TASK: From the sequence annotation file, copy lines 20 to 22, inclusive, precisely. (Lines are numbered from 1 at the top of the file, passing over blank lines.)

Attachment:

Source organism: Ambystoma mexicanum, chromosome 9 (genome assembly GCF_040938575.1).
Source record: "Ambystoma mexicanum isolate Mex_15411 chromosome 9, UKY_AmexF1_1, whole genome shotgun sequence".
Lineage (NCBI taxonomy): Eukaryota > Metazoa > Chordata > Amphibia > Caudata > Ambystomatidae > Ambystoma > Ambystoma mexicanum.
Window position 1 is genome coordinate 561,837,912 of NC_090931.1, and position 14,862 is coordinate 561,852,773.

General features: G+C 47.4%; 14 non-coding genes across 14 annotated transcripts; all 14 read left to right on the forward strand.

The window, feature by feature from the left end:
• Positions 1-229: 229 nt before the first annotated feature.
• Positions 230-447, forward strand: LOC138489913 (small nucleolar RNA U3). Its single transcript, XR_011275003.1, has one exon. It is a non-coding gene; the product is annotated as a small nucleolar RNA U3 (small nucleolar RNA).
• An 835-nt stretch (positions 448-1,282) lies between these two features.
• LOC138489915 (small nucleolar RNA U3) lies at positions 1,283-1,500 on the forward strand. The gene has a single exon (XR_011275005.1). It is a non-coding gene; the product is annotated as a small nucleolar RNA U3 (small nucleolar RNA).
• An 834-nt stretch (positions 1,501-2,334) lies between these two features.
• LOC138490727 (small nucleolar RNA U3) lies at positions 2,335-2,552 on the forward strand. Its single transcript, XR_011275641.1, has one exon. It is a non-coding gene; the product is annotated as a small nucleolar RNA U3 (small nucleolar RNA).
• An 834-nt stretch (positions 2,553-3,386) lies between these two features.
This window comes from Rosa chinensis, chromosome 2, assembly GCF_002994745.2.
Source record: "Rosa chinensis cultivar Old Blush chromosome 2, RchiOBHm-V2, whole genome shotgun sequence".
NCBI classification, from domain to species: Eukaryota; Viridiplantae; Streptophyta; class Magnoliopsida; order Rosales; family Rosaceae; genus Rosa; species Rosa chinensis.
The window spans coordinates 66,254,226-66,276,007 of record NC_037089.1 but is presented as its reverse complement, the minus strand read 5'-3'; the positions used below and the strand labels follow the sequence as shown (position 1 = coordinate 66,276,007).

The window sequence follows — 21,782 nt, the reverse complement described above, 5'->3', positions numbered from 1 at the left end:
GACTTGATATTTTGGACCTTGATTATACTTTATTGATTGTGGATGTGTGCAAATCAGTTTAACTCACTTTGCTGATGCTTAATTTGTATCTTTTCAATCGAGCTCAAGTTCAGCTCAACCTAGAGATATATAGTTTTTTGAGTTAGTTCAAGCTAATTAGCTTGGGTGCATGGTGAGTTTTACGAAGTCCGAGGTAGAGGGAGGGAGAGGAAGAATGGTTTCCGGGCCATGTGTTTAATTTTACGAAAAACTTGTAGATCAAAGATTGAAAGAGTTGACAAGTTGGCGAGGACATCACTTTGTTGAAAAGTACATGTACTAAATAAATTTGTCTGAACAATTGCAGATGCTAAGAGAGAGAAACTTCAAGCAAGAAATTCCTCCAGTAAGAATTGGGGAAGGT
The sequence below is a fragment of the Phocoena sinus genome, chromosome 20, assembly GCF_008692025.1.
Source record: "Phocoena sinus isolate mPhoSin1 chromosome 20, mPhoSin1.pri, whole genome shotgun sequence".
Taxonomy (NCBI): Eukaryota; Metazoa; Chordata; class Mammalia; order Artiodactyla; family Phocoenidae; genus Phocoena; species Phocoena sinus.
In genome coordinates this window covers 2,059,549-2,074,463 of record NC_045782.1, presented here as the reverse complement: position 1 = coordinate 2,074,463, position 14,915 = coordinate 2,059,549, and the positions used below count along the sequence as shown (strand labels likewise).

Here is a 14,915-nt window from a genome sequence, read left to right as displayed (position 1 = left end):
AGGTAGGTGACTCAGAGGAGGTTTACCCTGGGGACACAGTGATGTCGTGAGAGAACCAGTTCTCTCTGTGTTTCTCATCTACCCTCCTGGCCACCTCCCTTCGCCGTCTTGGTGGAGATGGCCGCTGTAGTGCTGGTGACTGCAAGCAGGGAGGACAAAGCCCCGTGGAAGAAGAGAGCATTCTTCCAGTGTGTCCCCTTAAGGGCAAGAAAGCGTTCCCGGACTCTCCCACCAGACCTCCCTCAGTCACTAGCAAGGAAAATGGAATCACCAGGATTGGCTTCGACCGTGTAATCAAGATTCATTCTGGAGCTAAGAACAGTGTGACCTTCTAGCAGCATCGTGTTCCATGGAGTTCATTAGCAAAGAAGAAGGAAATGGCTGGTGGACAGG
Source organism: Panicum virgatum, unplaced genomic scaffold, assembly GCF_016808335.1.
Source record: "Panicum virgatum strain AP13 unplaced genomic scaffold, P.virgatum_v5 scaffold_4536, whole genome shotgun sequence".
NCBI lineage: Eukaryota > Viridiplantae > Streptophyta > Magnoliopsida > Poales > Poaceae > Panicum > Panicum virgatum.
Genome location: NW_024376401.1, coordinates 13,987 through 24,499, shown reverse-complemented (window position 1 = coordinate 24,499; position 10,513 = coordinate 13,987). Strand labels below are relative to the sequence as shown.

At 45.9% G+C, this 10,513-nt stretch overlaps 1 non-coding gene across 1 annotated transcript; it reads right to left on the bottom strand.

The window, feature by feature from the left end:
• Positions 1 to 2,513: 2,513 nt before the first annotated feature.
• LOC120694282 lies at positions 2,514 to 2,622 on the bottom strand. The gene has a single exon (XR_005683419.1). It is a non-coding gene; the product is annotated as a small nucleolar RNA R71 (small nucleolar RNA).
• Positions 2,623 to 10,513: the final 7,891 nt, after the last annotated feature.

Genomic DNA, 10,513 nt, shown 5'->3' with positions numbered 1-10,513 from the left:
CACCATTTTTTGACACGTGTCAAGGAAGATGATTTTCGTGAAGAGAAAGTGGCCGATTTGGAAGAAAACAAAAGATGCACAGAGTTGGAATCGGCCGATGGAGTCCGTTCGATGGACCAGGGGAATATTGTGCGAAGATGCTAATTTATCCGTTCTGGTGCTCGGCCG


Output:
The sequence below is a fragment of the Phocoena sinus genome, chromosome 20, assembly GCF_008692025.1.
Source record: "Phocoena sinus isolate mPhoSin1 chromosome 20, mPhoSin1.pri, whole genome shotgun sequence".
Taxonomy (NCBI): Eukaryota; Metazoa; Chordata; class Mammalia; order Artiodactyla; family Phocoenidae; genus Phocoena; species Phocoena sinus.